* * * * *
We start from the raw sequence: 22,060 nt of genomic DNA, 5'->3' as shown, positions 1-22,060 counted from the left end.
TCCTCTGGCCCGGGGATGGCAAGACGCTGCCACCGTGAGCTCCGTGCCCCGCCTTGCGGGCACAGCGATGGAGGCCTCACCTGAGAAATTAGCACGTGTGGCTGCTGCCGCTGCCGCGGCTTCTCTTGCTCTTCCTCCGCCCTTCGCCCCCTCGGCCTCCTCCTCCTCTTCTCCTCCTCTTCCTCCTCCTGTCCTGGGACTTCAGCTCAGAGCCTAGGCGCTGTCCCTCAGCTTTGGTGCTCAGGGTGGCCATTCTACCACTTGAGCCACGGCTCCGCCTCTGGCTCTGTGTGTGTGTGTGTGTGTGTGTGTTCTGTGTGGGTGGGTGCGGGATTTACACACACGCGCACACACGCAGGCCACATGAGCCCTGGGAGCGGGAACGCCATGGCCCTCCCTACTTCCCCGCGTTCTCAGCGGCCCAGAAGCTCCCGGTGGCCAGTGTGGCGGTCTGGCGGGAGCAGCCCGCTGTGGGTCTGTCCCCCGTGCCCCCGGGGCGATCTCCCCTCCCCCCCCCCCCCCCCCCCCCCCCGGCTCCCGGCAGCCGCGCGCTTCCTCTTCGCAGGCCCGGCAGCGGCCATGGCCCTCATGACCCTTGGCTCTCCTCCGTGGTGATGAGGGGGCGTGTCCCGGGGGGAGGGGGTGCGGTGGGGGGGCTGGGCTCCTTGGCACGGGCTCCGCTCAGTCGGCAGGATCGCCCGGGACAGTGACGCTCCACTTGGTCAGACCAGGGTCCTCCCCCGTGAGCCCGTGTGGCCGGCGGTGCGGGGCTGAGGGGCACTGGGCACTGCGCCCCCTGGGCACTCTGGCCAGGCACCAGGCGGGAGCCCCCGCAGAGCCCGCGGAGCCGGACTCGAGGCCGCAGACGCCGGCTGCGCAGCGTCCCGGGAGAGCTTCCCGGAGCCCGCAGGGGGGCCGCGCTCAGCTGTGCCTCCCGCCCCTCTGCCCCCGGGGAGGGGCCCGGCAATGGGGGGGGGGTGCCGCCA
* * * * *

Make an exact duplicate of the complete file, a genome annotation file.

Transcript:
We start from the raw sequence: 22,060 nt of genomic DNA, 5'->3' as shown, positions 1-22,060 counted from the left end.
TCCTCTGGCCCGGGGATGGCAAGACGCTGCCACCGTGAGCTCCGTGCCCCGCCTTGCGGGCACAGCGATGGAGGCCTCACCTGAGAAATTAGCACGTGTGGCTGCTGCCGCTGCCGCGGCTTCTCTTGCTCTTCCTCCGCCCTTCGCCCCCTCGGCCTCCTCCTCCTCTTCTCCTCCTCTTCCTCCTCCTGTCCTGGGACTTCAGCTCAGAGCCTAGGCGCTGTCCCTCAGCTTTGGTGCTCAGGGTGGCCATTCTACCACTTGAGCCACGGCTCCGCCTCTGGCTCTGTGTGTGTGTGTGTGTGTGTGTGTTCTGTGTGGGTGGGTGCGGGATTTACACACACGCGCACACACGCAGGCCACATGAGCCCTGGGAGCGGGAACGCCATGGCCCTCCCTACTTCCCCGCGTTCTCAGCGGCCCAGAAGCTCCCGGTGGCCAGTGTGGCGGTCTGGCGGGAGCAGCCCGCTGTGGGTCTGTCCCCCGTGCCCCCGGGGCGATCTCCCCTCCCCCCCCCCCCCCCCCCCCCCCCGGCTCCCGGCAGCCGCGCGCTTCCTCTTCGCAGGCCCGGCAGCGGCCATGGCCCTCATGACCCTTGGCTCTCCTCCGTGGTGATGAGGGGGCGTGTCCCGGGGGGAGGGGGTGCGGTGGGGGGGCTGGGCTCCTTGGCACGGGCTCCGCTCAGTCGGCAGGATCGCCCGGGACAGTGACGCTCCACTTGGTCAGACCAGGGTCCTCCCCCGTGAGCCCGTGTGGCCGGCGGTGCGGGGCTGAGGGGCACTGGGCACTGCGCCCCCTGGGCACTCTGGCCAGGCACCAGGCGGGAGCCCCCGCAGAGCCCGCGGAGCCGGACTCGAGGCCGCAGACGCCGGCTGCGCAGCGTCCCGGGAGAGCTTCCCGGAGCCCGCAGGGGGGCCGCGCTCAGCTGTGCCTCCCGCCCCTCTGCCCCCGGGGAGGGGCCCGGCAATGGGGGGGGGGTGCCGCCA